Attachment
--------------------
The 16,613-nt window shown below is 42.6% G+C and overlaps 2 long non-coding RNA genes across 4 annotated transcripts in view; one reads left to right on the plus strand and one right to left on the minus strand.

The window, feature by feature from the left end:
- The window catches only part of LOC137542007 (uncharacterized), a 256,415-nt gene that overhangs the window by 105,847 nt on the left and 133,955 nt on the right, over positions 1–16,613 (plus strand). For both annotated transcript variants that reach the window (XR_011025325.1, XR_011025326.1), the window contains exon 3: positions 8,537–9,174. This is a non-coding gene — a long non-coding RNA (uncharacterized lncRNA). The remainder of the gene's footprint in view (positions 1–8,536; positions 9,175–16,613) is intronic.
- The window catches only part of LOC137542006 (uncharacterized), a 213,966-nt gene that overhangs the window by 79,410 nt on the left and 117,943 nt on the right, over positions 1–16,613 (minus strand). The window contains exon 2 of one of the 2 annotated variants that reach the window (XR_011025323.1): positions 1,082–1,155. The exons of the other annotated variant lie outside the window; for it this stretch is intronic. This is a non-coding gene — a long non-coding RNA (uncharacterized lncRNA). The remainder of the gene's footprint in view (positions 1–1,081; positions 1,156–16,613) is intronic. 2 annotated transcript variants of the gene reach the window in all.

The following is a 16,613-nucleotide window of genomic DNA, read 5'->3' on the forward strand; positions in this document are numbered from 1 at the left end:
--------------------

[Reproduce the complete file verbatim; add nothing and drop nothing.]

The 16,613-nt window shown below is 42.6% G+C and overlaps 2 long non-coding RNA genes across 4 annotated transcripts in view; one reads left to right on the plus strand and one right to left on the minus strand.

The window, feature by feature from the left end:
- The window catches only part of LOC137542007 (uncharacterized), a 256,415-nt gene that overhangs the window by 105,847 nt on the left and 133,955 nt on the right, over positions 1–16,613 (plus strand). For both annotated transcript variants that reach the window (XR_011025325.1, XR_011025326.1), the window contains exon 3: positions 8,537–9,174. This is a non-coding gene — a long non-coding RNA (uncharacterized lncRNA). The remainder of the gene's footprint in view (positions 1–8,536; positions 9,175–16,613) is intronic.
- The window catches only part of LOC137542006 (uncharacterized), a 213,966-nt gene that overhangs the window by 79,410 nt on the left and 117,943 nt on the right, over positions 1–16,613 (minus strand). The window contains exon 2 of one of the 2 annotated variants that reach the window (XR_011025323.1): positions 1,082–1,155. The exons of the other annotated variant lie outside the window; for it this stretch is intronic. This is a non-coding gene — a long non-coding RNA (uncharacterized lncRNA). The remainder of the gene's footprint in view (positions 1–1,081; positions 1,156–16,613) is intronic. 2 annotated transcript variants of the gene reach the window in all.

The following is a 16,613-nucleotide window of genomic DNA, read 5'->3' on the forward strand; positions in this document are numbered from 1 at the left end: